By Megan Bianco
The bait-and-switch tactic used in storytelling can be very divisive and disastrous if not executed carefully. It’s become most common in the horror genre with movies like Psycho (1960), Scream (1996) and even recently with Hereditary (2018). But it happens in other genres too like dramas—The Place Beyond the Pines (2012)—and thrillers—Trance (2013). Having your plot start out as one thing and then completely turn into something else out of nowhere can make for misleading marketing. I didn’t see the trailer for Damsel before watching it, but going into the movie blind of the narrative was…interesting.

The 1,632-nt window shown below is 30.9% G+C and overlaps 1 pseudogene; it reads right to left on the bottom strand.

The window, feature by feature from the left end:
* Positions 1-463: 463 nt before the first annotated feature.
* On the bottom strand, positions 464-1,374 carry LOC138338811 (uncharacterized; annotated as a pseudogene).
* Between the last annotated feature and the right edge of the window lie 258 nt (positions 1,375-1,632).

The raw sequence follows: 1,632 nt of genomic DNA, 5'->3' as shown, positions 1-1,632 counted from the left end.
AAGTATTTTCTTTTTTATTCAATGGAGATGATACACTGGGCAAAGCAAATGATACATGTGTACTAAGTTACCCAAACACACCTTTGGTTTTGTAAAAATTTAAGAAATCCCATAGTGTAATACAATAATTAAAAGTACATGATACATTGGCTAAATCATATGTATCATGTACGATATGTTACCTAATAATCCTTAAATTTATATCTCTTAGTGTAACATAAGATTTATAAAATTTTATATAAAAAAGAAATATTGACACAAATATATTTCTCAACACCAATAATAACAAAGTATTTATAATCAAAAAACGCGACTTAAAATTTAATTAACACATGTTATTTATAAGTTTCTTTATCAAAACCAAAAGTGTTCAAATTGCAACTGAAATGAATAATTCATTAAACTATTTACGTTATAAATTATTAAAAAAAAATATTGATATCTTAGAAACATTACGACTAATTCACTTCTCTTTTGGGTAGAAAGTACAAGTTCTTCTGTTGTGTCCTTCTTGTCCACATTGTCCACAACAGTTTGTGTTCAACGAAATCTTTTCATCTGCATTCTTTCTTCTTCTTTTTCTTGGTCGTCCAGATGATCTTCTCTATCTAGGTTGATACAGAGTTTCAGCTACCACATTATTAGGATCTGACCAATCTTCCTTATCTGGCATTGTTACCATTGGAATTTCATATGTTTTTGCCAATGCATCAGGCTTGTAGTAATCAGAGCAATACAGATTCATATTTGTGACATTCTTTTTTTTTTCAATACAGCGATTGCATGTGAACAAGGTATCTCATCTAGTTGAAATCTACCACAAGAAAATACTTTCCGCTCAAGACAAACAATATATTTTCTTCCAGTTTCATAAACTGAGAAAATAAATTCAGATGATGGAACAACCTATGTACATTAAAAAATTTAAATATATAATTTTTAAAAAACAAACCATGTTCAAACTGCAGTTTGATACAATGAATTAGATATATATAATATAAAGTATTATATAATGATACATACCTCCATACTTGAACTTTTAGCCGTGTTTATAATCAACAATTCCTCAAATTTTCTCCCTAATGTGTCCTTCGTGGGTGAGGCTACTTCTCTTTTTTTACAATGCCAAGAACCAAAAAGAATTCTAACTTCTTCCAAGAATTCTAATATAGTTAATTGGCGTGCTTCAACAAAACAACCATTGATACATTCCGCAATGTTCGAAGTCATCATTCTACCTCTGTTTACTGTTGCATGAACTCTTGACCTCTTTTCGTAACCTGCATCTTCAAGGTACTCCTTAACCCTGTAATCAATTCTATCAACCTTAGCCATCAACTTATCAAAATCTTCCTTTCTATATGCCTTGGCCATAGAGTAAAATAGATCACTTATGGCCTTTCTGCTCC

Set in the American Wild West during 1870, Samuel Alabaster (Robert Pattinson) hires a drunken preacher called Parson Henry (David Zellner) to help him find and marry his fiancée Penelope (Mia Wasikowska). Samuel tells Henry that Penelope has been kidnapped in the woods and he needs to rescue her. On this journey across the frontier, we find Samuel is rather weak and clumsy, and Henry’s claim of being a preacher rather questionable. And Penelope may not even want to be rescued.
Damsel is written and directed by David and Nathan Zellner. The problem with Damsel isn’t really the switch in plot but more that the direction and tone of the comic relief are borderline tedious. There’s also the distracting choice for the characters to swear with modern foul language. The Zellner Bros. are the same pair who gave us Kumiko, The Treasure Hunter (2014), which was also bizarre but less obnoxious. Pattinson and Wasikowska are two very interesting arthouse cinema actors, but are kind of wasted here.